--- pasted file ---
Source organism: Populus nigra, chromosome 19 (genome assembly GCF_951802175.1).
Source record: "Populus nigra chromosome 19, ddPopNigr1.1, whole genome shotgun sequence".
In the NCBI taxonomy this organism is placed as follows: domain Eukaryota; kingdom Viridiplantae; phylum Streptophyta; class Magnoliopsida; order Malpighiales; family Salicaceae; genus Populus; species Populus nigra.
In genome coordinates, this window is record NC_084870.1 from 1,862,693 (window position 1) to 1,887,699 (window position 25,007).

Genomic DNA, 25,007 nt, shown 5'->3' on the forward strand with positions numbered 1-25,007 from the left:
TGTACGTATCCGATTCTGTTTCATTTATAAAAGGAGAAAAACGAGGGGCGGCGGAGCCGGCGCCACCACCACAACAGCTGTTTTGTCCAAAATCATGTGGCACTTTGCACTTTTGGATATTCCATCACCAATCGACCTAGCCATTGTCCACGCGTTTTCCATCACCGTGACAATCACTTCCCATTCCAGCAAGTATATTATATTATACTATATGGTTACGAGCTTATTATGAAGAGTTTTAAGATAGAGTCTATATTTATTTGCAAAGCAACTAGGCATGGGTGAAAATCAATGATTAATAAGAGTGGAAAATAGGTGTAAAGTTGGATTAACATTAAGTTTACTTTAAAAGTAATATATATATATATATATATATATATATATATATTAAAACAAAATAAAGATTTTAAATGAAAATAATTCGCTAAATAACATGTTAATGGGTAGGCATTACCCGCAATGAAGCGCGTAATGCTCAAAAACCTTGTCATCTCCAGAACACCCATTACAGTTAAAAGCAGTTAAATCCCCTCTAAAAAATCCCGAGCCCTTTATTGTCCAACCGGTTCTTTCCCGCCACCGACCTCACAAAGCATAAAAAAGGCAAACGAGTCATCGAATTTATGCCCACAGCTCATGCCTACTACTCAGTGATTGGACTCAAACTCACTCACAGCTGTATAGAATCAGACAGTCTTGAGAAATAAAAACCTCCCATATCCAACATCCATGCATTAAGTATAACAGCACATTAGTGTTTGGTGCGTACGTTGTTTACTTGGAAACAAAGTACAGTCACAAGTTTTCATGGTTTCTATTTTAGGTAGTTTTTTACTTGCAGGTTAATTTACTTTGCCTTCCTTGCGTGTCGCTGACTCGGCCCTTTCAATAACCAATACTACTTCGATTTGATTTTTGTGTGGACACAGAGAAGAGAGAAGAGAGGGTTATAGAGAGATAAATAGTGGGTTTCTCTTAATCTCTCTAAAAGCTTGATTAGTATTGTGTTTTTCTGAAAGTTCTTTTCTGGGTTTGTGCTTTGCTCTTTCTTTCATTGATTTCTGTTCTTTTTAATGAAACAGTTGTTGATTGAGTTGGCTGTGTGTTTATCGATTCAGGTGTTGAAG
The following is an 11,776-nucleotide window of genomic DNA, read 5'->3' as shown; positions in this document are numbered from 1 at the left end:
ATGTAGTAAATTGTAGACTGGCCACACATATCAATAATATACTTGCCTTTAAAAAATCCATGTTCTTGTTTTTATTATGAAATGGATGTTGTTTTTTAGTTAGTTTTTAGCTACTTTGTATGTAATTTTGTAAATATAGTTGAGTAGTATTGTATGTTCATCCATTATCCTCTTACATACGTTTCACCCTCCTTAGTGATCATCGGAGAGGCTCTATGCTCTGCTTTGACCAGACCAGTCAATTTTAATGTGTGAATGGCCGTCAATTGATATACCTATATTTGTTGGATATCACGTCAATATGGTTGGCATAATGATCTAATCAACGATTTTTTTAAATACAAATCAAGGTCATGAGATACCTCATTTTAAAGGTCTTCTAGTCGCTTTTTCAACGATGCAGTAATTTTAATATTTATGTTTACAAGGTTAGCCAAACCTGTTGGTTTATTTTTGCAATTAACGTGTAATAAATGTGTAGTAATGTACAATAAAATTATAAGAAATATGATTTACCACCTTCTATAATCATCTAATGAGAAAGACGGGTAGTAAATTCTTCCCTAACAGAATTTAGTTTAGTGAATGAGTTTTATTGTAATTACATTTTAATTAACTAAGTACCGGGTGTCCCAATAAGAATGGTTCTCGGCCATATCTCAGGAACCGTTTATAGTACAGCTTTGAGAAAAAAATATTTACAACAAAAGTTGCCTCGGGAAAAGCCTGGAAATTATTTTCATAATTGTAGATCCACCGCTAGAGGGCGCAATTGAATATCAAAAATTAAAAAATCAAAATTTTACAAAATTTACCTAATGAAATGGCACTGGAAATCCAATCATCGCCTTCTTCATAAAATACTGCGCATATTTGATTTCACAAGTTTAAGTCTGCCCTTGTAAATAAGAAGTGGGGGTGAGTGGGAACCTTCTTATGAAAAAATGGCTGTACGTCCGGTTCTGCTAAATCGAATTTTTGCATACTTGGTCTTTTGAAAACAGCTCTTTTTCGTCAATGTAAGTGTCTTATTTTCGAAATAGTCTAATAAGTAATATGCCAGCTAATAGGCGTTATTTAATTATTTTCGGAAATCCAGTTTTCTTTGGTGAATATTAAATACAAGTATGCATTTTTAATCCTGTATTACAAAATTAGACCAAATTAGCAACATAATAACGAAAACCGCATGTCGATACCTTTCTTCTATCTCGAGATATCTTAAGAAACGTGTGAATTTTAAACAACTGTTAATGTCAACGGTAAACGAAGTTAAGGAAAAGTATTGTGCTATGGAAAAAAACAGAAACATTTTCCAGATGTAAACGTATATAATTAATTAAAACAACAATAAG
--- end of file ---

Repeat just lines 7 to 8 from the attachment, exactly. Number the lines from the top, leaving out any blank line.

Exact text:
The following is an 11,776-nucleotide window of genomic DNA, read 5'->3' as shown; positions in this document are numbered from 1 at the left end:
ATGTAGTAAATTGTAGACTGGCCACACATATCAATAATATACTTGCCTTTAAAAAATCCATGTTCTTGTTTTTATTATGAAATGGATGTTGTTTTTTAGTTAGTTTTTAGCTACTTTGTATGTAATTTTGTAAATATAGTTGAGTAGTATTGTATGTTCATCCATTATCCTCTTACATACGTTTCACCCTCCTTAGTGATCATCGGAGAGGCTCTATGCTCTGCTTTGACCAGACCAGTCAATTTTAATGTGTGAATGGCCGTCAATTGATATACCTATATTTGTTGGATATCACGTCAATATGGTTGGCATAATGATCTAATCAACGATTTTTTTAAATACAAATCAAGGTCATGAGATACCTCATTTTAAAGGTCTTCTAGTCGCTTTTTCAACGATGCAGTAATTTTAATATTTATGTTTACAAGGTTAGCCAAACCTGTTGGTTTATTTTTGCAATTAACGTGTAATAAATGTGTAGTAATGTACAATAAAATTATAAGAAATATGATTTACCACCTTCTATAATCATCTAATGAGAAAGACGGGTAGTAAATTCTTCCCTAACAGAATTTAGTTTAGTGAATGAGTTTTATTGTAATTACATTTTAATTAACTAAGTACCGGGTGTCCCAATAAGAATGGTTCTCGGCCATATCTCAGGAACCGTTTATAGTACAGCTTTGAGAAAAAAATATTTACAACAAAAGTTGCCTCGGGAAAAGCCTGGAAATTATTTTCATAATTGTAGATCCACCGCTAGAGGGCGCAATTGAATATCAAAAATTAAAAAATCAAAATTTTACAAAATTTACCTAATGAAATGGCACTGGAAATCCAATCATCGCCTTCTTCATAAAATACTGCGCATATTTGATTTCACAAGTTTAAGTCTGCCCTTGTAAATAAGAAGTGGGGGTGAGTGGGAACCTTCTTATGAAAAAATGGCTGTACGTCCGGTTCTGCTAAATCGAATTTTTGCATACTTGGTCTTTTGAAAACAGCTCTTTTTCGTCAATGTAAGTGTCTTATTTTCGAAATAGTCTAATAAGTAATATGCCAGCTAATAGGCGTTATTTAATTATTTTCGGAAATCCAGTTTTCTTTGGTGAATATTAAATACAAGTATGCATTTTTAATCCTGTATTACAAAATTAGACCAAATTAGCAACATAATAACGAAAACCGCATGTCGATACCTTTCTTCTATCTCGAGATATCTTAAGAAACGTGTGAATTTTAAACAACTGTTAATGTCAACGGTAAACGAAGTTAAGGAAAAGTATTGTGCTATGGAAAAAAACAGAAACATTTTCCAGATGTAAACGTATATAATTAATTAAAACAACAATAAG